New Mazda RX-7: Here in four years

18:10, Feb 23 2013
Mazda's fourth-generation RX-7 could look like this.
MAZDA RX-7: When the fourth generation version arrives it might look a little like this.

As you read this, teams of designers and engineers at Mazda's Hiroshima headquarters are working on Mazda's next rotary-engined sports car, and Nobuhiro Yamamoto has more than hinted that the company's new RX-7 is in the pipeline.

That's the good news. The bad news is that the car will not see the light of day before 2016 as a 2017 model.

The sports car market has changed in recent years, as more large-scale makers join the affordable performance car market, something Mazda has twice pioneered; the first time with the still good-looking and quick original RX7 in the late 1970s and the second time a decade later with that yardstick of balance and poise, the MX5. Now the Subaru BRZ and Toyota GT86 are the catch-cry for modern sportsters, and Mazda may need to draw a third trumpcard from its substantial engineering deck, with the new RX-7, the development of which has been on the backburner in recent years while Mazda worked on its SkyActiv petrol and diesel engines instead.

Over the years, Mazda became the first and, so far, only Japanese carmaker to win Le Mans - with its 787B rotary of course - and has won endurance races in the United States right up to last year, using its Renesis rotary engine.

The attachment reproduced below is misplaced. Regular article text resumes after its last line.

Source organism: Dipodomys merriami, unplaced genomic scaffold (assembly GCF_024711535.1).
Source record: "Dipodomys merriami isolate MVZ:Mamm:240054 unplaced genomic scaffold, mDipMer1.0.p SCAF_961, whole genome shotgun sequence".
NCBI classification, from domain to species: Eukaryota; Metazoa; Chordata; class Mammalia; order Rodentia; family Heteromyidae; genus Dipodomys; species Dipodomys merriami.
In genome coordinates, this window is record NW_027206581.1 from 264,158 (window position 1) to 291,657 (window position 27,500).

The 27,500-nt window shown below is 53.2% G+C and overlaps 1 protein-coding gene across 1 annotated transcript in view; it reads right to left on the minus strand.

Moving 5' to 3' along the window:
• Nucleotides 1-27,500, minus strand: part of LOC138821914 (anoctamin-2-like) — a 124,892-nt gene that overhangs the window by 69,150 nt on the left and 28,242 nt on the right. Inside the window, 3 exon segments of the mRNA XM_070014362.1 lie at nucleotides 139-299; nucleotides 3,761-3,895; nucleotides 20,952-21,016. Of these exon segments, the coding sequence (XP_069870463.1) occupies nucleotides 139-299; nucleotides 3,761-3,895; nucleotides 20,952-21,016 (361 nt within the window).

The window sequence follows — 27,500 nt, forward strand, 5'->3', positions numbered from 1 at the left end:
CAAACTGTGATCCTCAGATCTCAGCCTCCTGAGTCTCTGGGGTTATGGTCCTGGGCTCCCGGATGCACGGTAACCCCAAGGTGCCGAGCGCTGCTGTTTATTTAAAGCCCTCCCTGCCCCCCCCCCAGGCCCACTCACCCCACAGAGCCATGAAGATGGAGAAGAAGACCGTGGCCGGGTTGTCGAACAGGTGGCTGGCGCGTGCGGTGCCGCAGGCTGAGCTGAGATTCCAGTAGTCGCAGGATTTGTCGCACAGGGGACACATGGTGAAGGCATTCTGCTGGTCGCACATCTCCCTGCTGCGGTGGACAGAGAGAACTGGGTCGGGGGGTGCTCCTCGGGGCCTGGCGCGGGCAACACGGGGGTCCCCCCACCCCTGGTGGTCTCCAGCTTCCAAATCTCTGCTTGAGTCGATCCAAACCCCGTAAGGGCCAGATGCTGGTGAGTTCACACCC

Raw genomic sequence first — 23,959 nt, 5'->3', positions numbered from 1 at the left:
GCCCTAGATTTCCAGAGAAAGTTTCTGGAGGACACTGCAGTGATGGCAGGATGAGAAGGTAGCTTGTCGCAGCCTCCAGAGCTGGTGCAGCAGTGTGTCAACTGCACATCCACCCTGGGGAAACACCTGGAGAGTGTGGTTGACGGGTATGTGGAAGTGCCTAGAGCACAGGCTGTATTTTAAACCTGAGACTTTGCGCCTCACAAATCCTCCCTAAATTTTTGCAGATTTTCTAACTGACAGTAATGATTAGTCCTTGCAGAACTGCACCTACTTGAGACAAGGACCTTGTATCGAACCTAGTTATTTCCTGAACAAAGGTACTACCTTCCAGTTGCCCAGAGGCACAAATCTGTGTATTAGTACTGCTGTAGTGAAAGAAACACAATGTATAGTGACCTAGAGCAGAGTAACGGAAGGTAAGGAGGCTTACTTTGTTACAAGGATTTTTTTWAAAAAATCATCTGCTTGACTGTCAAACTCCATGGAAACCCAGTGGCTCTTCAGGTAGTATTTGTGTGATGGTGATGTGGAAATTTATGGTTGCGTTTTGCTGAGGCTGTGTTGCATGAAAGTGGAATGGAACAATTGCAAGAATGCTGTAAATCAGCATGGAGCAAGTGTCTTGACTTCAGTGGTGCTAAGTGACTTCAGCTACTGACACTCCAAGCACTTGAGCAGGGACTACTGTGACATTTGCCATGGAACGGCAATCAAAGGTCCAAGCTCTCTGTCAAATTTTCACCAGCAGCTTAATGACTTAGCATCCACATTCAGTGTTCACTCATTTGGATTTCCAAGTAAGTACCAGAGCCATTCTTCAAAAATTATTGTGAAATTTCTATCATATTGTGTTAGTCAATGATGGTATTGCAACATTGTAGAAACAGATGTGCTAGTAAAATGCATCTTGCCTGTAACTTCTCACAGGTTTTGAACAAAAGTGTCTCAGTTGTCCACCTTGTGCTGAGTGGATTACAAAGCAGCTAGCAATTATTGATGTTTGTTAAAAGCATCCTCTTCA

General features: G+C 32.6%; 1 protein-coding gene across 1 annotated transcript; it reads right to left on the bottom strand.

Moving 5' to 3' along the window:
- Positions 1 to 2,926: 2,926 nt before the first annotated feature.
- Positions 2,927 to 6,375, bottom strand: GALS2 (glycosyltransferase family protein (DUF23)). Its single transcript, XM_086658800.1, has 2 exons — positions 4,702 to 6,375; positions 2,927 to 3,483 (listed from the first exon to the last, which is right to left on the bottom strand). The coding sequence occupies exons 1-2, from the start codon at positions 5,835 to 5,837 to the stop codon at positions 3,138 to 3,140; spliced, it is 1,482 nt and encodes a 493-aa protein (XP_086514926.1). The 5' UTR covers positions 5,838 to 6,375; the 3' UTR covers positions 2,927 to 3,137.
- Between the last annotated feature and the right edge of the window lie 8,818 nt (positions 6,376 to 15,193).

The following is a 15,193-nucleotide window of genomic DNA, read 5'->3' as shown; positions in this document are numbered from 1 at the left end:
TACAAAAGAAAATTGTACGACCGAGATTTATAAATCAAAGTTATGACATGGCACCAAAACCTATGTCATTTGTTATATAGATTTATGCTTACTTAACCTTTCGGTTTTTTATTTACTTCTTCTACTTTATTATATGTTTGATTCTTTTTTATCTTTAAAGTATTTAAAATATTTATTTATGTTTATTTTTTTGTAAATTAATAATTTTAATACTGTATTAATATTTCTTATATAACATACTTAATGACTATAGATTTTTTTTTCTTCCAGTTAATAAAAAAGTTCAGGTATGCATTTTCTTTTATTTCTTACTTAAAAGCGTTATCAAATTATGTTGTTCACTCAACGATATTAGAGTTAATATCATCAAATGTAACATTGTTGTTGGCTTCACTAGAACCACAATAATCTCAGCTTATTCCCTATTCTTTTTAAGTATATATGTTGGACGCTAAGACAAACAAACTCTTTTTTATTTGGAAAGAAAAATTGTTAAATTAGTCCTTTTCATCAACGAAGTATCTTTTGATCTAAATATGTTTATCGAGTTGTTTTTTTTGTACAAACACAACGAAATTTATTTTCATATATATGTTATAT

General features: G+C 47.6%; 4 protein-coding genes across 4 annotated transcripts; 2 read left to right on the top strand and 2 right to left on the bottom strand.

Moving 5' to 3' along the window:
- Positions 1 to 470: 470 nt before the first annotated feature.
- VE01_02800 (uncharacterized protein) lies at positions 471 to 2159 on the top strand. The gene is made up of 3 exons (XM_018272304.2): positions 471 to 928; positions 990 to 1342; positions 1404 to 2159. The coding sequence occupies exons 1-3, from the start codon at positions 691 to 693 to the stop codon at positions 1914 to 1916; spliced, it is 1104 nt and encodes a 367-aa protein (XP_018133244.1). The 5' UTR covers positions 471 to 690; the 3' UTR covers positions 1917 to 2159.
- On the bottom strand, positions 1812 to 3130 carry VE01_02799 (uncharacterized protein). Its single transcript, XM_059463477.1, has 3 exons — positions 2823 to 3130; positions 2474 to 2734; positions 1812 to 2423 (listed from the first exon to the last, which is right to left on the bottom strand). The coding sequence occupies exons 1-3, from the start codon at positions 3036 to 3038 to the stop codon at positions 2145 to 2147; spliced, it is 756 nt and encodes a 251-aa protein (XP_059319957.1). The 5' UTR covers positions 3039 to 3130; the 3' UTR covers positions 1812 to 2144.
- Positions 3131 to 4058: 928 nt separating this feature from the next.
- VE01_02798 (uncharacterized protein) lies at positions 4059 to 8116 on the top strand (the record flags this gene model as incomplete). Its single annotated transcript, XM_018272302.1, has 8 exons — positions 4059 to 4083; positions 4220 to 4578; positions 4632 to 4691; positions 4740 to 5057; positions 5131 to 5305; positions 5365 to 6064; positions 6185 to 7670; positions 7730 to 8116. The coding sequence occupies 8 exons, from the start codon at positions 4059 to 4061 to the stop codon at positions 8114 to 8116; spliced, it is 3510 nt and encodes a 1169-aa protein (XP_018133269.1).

The fact Yamamoto-san has confirmed the future RX-7 exists is encouraging and though four years sounds like a long time, it does show it will not be a half-hearted device when it finally rolls out at some future motor show.

With a new super-light, new from the ground-up MX-5 due by the end of this year in concept form, Mazda will still has a counter to the excellent Subaru/Toyota cars.

In fact, in terms of driving purity, many opine that the current MX-5 still has the edge on them.

But if you can wait a while, the RX-7 promises to combine Mazda's "gram-strategy" and SkyActiv lightening programme with its 40-plus years of rotary knowledge to become something truly spectacular.


Sunday Star Times